Portal Hypertension and Varices
Hypertension usually means abnormally high blood pressure in the systemic circulation – arteries which carry blood from the lungs to all other parts of the body.
Portal hypertension refers to abnormally high blood pressure in the portal circulation – where blood from the heart goes through the digestive system, absorbing nutrients from digested food and carries them into the liver via the portal vein.
Portal hypertension is caused by obstruction of the blood flow into, through or out of the liver.
What are the symptoms of portal hypertension to look out for?
The degree of portal hypertension is assessed by the symptoms it causes. These may include any, or all of the following:
- An enlarged spleen
- Abdominal swelling
- Prominent veins under the skin of the abdomen
- Varices or enlarged veins in the lining of the gut, especially the oesophagus and stomach
- Signs of bleeding
- Diarrhoea, poor weight gain
How is a diagnosis of portal hypertension made?
A range of tests can be carried out to make a diagnosis:
- General physical examination
- Blood tests
- Ultrasound scan
Treatment options for portal hypertension
If the symptoms are mild, no treatment is needed, but if the condition leads to bleeding, this will require treatment. If portal hypertension causes diarrhoea or poor weight gain, the dietitian will advise you on changes to your child’s diet to ensure they absorb adequate nutrients and calories.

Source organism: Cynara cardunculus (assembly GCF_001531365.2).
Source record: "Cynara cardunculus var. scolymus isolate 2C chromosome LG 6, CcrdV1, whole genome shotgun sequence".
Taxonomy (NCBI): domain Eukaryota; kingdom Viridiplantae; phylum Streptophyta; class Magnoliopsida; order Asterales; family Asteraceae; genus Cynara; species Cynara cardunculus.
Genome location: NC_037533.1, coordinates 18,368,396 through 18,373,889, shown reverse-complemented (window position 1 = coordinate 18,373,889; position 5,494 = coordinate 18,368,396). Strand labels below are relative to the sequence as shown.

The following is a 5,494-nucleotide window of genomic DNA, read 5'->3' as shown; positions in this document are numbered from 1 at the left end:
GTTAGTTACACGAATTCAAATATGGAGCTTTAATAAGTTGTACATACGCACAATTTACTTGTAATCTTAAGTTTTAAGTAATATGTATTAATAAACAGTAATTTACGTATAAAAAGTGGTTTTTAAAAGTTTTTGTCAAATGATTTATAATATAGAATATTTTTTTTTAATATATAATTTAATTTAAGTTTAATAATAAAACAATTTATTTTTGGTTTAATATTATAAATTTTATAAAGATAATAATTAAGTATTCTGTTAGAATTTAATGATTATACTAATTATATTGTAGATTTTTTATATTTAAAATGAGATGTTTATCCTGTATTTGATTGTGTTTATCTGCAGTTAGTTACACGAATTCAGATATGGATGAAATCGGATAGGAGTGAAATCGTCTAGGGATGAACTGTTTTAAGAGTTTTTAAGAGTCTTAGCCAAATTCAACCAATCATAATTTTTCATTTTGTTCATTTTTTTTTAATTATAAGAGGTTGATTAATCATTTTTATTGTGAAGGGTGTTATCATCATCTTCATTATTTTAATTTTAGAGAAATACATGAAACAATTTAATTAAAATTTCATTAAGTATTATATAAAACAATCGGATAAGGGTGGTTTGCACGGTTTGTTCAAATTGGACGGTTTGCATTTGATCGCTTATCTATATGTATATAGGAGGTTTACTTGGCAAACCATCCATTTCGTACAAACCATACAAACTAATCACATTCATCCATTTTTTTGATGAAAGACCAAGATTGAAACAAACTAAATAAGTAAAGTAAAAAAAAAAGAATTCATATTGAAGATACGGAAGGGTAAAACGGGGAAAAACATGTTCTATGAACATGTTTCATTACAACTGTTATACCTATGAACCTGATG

Treatment for varices
If the varices have inflamed the lining of the oesophagus or stomach, a medicine may be given to protect the lining and help it to heal.
Treatment for active bleeding
If a child is vomiting blood or passing blood in their stools they must be taken to the nearest hospital immediately. If possible take a sample of the vomit or stool with you to hospital and remember to tell doctors about your child’s portal hypertension as well as the present symptoms.
While in hospital some of the following will be done:
- Monitoring your child’s pulse and blood pressure
- Observation of vomiting and colour of stools
- Blood test to indicate how much blood has been lost
- Giving special fluids/blood intravenously to maintain blood volume
- Giving medicines intravenously to actively stop the bleeding.
Once stable, your child may be given an endoscopy to look at the varices that are bleeding and this may require a transfer to a specialist centre. Treatment options will be considered at this point, which might include injecting the varices to prevent the small veins bleeding (sclerotherapy) or placing special rubber bands around them (banding) to remove the varices . Repeated treatments may be necessary to reduce the chance of the varices bleeding again.
What to know more?
Download CLDF's leaflet on portal hypertension and varices.
The information on this site is for guidance only. It is not a substitute for professional medical care by a qualified doctor or other health care professional. ALWAYS check with your medical team if you have any concerns about your condition or treatment. CLDF is not responsible or liable, directly or indirectly, for any form of damages resulting from the use (or misuse) of information contained in or implied by the information on this site.